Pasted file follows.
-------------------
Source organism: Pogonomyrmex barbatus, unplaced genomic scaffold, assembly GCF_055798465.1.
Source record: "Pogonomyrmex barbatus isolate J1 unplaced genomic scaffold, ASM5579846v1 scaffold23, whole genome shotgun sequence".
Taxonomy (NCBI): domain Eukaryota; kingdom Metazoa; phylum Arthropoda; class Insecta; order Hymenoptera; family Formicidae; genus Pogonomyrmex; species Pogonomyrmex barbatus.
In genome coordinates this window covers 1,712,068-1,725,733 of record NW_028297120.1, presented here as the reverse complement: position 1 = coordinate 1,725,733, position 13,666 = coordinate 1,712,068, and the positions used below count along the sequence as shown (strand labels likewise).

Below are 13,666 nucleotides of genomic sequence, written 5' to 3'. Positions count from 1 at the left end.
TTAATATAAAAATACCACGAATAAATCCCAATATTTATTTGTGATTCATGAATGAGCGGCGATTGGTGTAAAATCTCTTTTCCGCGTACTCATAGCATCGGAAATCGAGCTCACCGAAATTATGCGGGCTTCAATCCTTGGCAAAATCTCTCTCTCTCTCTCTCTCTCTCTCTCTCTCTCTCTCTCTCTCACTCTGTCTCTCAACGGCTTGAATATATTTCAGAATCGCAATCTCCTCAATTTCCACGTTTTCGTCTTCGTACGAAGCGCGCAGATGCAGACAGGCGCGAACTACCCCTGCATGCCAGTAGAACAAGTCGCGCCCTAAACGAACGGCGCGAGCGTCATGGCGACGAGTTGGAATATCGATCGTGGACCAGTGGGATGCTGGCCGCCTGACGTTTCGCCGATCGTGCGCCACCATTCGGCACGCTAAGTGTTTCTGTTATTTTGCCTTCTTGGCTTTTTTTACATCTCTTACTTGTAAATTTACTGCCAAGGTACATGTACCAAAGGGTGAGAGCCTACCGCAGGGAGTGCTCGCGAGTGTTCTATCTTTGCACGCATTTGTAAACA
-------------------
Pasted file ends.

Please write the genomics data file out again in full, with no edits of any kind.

Source organism: Pogonomyrmex barbatus, unplaced genomic scaffold, assembly GCF_055798465.1.
Source record: "Pogonomyrmex barbatus isolate J1 unplaced genomic scaffold, ASM5579846v1 scaffold23, whole genome shotgun sequence".
Taxonomy (NCBI): domain Eukaryota; kingdom Metazoa; phylum Arthropoda; class Insecta; order Hymenoptera; family Formicidae; genus Pogonomyrmex; species Pogonomyrmex barbatus.
In genome coordinates this window covers 1,712,068-1,725,733 of record NW_028297120.1, presented here as the reverse complement: position 1 = coordinate 1,725,733, position 13,666 = coordinate 1,712,068, and the positions used below count along the sequence as shown (strand labels likewise).

Below are 13,666 nucleotides of genomic sequence, written 5' to 3'. Positions count from 1 at the left end.
TTAATATAAAAATACCACGAATAAATCCCAATATTTATTTGTGATTCATGAATGAGCGGCGATTGGTGTAAAATCTCTTTTCCGCGTACTCATAGCATCGGAAATCGAGCTCACCGAAATTATGCGGGCTTCAATCCTTGGCAAAATCTCTCTCTCTCTCTCTCTCTCTCTCTCTCTCTCTCTCTCTCTCACTCTGTCTCTCAACGGCTTGAATATATTTCAGAATCGCAATCTCCTCAATTTCCACGTTTTCGTCTTCGTACGAAGCGCGCAGATGCAGACAGGCGCGAACTACCCCTGCATGCCAGTAGAACAAGTCGCGCCCTAAACGAACGGCGCGAGCGTCATGGCGACGAGTTGGAATATCGATCGTGGACCAGTGGGATGCTGGCCGCCTGACGTTTCGCCGATCGTGCGCCACCATTCGGCACGCTAAGTGTTTCTGTTATTTTGCCTTCTTGGCTTTTTTTACATCTCTTACTTGTAAATTTACTGCCAAGGTACATGTACCAAAGGGTGAGAGCCTACCGCAGGGAGTGCTCGCGAGTGTTCTATCTTTGCACGCATTTGTAAACA